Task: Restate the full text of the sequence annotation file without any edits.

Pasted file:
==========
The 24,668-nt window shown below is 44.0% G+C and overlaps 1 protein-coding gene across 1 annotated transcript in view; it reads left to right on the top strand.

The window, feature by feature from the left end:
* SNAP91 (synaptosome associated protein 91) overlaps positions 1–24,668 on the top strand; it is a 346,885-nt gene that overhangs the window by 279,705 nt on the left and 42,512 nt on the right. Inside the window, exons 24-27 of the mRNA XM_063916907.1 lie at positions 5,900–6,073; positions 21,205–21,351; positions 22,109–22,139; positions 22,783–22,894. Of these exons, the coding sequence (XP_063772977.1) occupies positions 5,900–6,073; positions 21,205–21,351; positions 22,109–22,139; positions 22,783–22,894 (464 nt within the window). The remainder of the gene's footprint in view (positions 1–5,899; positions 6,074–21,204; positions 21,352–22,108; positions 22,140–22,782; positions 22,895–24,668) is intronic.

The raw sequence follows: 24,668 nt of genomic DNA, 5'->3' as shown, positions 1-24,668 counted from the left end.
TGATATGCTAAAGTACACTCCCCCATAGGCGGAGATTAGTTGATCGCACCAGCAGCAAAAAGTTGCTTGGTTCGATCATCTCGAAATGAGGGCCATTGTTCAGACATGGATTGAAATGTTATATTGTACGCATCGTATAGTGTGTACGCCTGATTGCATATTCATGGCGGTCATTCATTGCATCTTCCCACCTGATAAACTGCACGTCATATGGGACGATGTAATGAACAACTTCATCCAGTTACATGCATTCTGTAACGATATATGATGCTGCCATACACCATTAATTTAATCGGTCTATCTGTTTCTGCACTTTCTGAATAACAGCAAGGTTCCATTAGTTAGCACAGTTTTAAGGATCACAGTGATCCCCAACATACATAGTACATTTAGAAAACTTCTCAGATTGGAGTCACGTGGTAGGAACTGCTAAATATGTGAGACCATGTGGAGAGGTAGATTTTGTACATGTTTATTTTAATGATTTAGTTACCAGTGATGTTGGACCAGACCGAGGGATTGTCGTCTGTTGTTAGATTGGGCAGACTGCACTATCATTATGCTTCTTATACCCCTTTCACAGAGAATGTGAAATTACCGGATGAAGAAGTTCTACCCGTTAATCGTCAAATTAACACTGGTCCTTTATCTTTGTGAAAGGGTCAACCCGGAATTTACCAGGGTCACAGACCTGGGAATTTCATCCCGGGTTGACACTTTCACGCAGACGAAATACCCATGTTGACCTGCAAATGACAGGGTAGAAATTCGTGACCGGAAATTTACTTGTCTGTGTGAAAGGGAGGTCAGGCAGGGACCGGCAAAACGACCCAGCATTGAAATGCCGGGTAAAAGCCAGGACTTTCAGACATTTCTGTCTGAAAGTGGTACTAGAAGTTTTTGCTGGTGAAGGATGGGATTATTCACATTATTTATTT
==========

The 24,668-nt window shown below is 44.0% G+C and overlaps 1 protein-coding gene across 1 annotated transcript in view; it reads left to right on the top strand.

The window, feature by feature from the left end:
* SNAP91 (synaptosome associated protein 91) overlaps positions 1–24,668 on the top strand; it is a 346,885-nt gene that overhangs the window by 279,705 nt on the left and 42,512 nt on the right. Inside the window, exons 24-27 of the mRNA XM_063916907.1 lie at positions 5,900–6,073; positions 21,205–21,351; positions 22,109–22,139; positions 22,783–22,894. Of these exons, the coding sequence (XP_063772977.1) occupies positions 5,900–6,073; positions 21,205–21,351; positions 22,109–22,139; positions 22,783–22,894 (464 nt within the window). The remainder of the gene's footprint in view (positions 1–5,899; positions 6,074–21,204; positions 21,352–22,108; positions 22,140–22,782; positions 22,895–24,668) is intronic.

The raw sequence follows: 24,668 nt of genomic DNA, 5'->3' as shown, positions 1-24,668 counted from the left end.
TGATATGCTAAAGTACACTCCCCCATAGGCGGAGATTAGTTGATCGCACCAGCAGCAAAAAGTTGCTTGGTTCGATCATCTCGAAATGAGGGCCATTGTTCAGACATGGATTGAAATGTTATATTGTACGCATCGTATAGTGTGTACGCCTGATTGCATATTCATGGCGGTCATTCATTGCATCTTCCCACCTGATAAACTGCACGTCATATGGGACGATGTAATGAACAACTTCATCCAGTTACATGCATTCTGTAACGATATATGATGCTGCCATACACCATTAATTTAATCGGTCTATCTGTTTCTGCACTTTCTGAATAACAGCAAGGTTCCATTAGTTAGCACAGTTTTAAGGATCACAGTGATCCCCAACATACATAGTACATTTAGAAAACTTCTCAGATTGGAGTCACGTGGTAGGAACTGCTAAATATGTGAGACCATGTGGAGAGGTAGATTTTGTACATGTTTATTTTAATGATTTAGTTACCAGTGATGTTGGACCAGACCGAGGGATTGTCGTCTGTTGTTAGATTGGGCAGACTGCACTATCATTATGCTTCTTATACCCCTTTCACAGAGAATGTGAAATTACCGGATGAAGAAGTTCTACCCGTTAATCGTCAAATTAACACTGGTCCTTTATCTTTGTGAAAGGGTCAACCCGGAATTTACCAGGGTCACAGACCTGGGAATTTCATCCCGGGTTGACACTTTCACGCAGACGAAATACCCATGTTGACCTGCAAATGACAGGGTAGAAATTCGTGACCGGAAATTTACTTGTCTGTGTGAAAGGGAGGTCAGGCAGGGACCGGCAAAACGACCCAGCATTGAAATGCCGGGTAAAAGCCAGGACTTTCAGACATTTCTGTCTGAAAGTGGTACTAGAAGTTTTTGCTGGTGAAGGATGGGATTATTCACATTATTTATTT